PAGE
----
According to defendants, IHC knew of the potential for a product liability suit when IHC discarded certain defective machine parts of the 153 stuffer which allegedly caused contamination in 1991 and 1992. In support, defendants refer to two letters from IHC to the USDA which explain the source of the contamination of IHC's hams and the machine failure involved. The Magistrate Judge agreed with defendants and charged IHC with the required knowledge at this point.
The requisite knowledge for imposing sanctions, however, is not the "potential" for litigation, but the "contemplation" or "anticipation" of product litigation. State Farm, 146 F.R.D. at 162. The potential for litigation would arise at the very moment of injury, but the injured party may not necessarily contemplate filing a lawsuit. The favorable inference the court must draw, as it is required, from the March and April 1991 letters to the USDA must be that IHC was demonstrating to the USDA that IHC responded quickly to the contamination problem and took effective remedial measures to correct the problem.
Further, the letters do not express IHC's intention or anticipation to litigate. The letters simply evince that the primary concern of IHC was its business operation. This may stretch the Magistrate Judge's credulity "that a manufacturer would not begin to contemplate litigation on some level in the wake of suffering a loss of almost $ 200,000 due to an equipment malfunction[,]" Handtmanns did not present sufficient evidence to support such a litigious accusation. An inference the court must draw in a summary judgment motion context must not be controlled or swayed by the public perception about litigation in the United States or rumors of sharks in the area.
More importantly, IHC in its 12(N)(3)(b) statement affirmatively stated that it did not contemplate a product liability action against Handtmanns when it discarded certain parts in 1991 and 1992. This statement must be accepted as true and cannot be ignored by the court. See Local Rule 12(M). Handtmanns did not deny this assertion and, therefore, the court must deem them as admitted. Id. The Magistrate Judge in rejecting the statement assessed the credibility of IHC's witness which is not permissible in a summary judgment motion. Dey v. Colt Const. & Dev. Co., 28 F.3d 1446, 1457 (7th Cir. 1994); Wood v. Allstate Ins. Co., 21 F.3d 741, 746 (7th Cir. 1994).
Handtmanns also fail to establish that the absence of the discarded 153 stuffer parts would operate as a prejudice and unfair advantage for IHC in resolving the suit. There is no evidence to support such a conclusion. Unlike the facts in State Farm, Shimanovsky, and Graves, the facts of this case demonstrate that IHC never retained an expert to inspect and test the stuffer parts involved in the 1991 and 1992 losses. IHC does not have the testimony of a qualified expert to support the allegation that the 153 stuffer parts were defective and that their defective condition caused the metal shaving contamination.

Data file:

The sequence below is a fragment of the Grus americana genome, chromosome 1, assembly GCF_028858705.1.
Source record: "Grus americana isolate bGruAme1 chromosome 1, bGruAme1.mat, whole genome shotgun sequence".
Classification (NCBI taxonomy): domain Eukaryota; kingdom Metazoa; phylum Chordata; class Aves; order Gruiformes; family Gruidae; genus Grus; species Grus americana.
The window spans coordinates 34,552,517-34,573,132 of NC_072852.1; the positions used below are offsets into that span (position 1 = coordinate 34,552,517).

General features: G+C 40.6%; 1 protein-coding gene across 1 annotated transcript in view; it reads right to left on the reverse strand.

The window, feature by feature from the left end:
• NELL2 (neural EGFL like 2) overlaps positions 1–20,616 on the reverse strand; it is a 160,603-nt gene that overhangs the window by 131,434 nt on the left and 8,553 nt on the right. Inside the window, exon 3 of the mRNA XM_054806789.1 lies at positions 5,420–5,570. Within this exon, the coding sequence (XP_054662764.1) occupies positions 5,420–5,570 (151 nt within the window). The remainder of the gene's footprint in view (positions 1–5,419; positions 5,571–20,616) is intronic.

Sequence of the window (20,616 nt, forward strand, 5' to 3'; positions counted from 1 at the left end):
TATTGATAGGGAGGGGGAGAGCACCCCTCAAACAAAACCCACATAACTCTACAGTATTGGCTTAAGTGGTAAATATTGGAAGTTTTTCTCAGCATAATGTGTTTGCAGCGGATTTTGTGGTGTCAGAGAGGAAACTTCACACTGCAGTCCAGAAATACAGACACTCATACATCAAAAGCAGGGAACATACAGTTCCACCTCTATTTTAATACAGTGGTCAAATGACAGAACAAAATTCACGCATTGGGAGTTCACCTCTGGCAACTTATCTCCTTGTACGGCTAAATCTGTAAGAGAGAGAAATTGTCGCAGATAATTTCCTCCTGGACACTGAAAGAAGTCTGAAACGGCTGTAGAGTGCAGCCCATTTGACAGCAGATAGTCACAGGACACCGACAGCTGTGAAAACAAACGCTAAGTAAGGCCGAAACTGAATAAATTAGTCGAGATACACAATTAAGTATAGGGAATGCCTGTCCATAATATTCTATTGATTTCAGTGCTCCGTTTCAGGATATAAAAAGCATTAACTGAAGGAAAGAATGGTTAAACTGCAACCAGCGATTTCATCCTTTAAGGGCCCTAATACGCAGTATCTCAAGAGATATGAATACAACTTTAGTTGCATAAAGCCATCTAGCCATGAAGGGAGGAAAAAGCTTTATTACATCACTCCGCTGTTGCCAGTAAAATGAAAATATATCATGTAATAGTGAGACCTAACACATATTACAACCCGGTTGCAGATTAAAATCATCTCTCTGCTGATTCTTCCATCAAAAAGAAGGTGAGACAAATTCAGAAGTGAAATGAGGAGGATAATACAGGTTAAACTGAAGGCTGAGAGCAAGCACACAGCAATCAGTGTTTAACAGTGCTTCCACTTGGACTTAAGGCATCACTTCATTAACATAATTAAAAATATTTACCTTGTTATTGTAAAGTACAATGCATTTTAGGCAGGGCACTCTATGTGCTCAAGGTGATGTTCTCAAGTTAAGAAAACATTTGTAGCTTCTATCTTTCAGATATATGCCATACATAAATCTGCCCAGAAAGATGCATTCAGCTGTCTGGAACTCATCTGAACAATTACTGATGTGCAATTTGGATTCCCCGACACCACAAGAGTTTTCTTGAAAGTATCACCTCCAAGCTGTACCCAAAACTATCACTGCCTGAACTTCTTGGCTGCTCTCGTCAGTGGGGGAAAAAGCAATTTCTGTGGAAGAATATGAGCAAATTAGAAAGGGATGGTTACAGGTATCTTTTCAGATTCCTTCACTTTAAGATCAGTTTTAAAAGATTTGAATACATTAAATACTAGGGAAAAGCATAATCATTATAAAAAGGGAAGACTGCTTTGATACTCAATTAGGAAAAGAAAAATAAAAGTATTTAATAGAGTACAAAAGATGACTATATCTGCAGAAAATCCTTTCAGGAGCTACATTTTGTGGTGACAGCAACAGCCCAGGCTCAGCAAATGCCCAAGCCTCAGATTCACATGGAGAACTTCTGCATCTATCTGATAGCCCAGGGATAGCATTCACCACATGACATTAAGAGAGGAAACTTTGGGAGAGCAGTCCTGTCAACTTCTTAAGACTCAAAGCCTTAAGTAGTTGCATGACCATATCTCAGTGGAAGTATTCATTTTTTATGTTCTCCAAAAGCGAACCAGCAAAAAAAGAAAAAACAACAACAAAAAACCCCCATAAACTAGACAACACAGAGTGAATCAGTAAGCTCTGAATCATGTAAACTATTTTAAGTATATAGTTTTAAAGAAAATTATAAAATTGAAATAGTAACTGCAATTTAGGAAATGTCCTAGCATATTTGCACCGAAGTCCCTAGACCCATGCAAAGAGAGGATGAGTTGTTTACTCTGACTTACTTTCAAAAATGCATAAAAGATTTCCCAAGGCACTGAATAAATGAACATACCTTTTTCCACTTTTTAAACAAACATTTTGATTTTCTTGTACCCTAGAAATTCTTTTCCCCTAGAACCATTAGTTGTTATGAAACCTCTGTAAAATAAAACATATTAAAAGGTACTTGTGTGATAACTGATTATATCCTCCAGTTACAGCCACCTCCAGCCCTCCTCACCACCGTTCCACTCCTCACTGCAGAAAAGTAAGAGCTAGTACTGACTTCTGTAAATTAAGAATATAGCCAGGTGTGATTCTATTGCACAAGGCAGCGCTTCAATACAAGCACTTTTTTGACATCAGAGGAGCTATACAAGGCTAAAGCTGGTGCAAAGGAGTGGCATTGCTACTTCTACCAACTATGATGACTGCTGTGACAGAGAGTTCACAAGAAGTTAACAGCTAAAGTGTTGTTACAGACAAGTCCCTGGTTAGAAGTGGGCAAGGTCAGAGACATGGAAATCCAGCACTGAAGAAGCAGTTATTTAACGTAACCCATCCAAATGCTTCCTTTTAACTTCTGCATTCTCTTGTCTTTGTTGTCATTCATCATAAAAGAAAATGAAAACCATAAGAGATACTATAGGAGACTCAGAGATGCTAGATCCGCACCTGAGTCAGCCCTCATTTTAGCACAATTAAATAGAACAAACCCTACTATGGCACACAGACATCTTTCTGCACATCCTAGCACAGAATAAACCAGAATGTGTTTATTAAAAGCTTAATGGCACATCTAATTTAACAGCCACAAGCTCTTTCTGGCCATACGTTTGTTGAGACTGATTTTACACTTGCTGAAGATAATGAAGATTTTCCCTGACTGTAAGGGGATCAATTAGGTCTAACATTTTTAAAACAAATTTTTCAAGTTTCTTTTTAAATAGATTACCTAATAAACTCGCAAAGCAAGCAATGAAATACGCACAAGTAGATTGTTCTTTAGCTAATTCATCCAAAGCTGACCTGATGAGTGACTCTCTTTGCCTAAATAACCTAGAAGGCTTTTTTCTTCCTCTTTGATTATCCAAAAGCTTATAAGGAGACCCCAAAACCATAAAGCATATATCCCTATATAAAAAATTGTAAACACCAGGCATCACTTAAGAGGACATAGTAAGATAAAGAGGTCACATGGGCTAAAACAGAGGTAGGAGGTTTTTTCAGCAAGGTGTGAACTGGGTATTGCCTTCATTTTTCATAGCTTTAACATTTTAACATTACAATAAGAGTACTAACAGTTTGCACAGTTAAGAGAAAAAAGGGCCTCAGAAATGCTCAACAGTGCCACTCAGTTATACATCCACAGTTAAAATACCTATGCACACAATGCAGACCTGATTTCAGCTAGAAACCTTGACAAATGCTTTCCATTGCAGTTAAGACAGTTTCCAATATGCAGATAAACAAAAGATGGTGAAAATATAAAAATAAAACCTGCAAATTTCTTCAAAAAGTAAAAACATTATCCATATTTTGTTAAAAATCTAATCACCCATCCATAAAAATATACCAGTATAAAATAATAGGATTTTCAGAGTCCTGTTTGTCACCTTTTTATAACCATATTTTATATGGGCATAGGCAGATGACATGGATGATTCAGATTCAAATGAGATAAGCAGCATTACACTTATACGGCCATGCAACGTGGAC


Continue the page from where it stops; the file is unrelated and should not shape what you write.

Furthermore, the 153 stuffer and the 187 stuffer are arguably identical machines with identical parts. The allegations are that the 187 stuffer caused contaminations in 1993 similar to the contamination in 1991 and 1992. Hence, this case is unique in that inspecting, testing, and examining the 187 stuffer machine may provide the information necessary to investigate the cause of the 1991 and 1992 contaminations. Not only is the 187 stuffer available for inspection and testing, but other parts of the 153 stuffer are also available for inspection. Nonetheless, Handtmanns chose not to adduce any expert statements to establish that the discarded items are crucial to the defense of the case, that studying the 187 stuffer to investigate the potential cause of the 1991 and 1992 contamination is worthless, or that Handtmanns' experts have even made an attempt to investigate the cause of the contamination with the items available. Handtmanns simply assert a self-serving conclusion that they are prejudiced. This is inadequate.
For the foregoing reasons, the Report of Magistrate Judge Edward A. Bobrick is rejected and the motions of Handtmanns for summary judgment are denied.
IT IS SO ORDERED.
CHARLES RONALD NORGLE, SR., Judge
United States District Court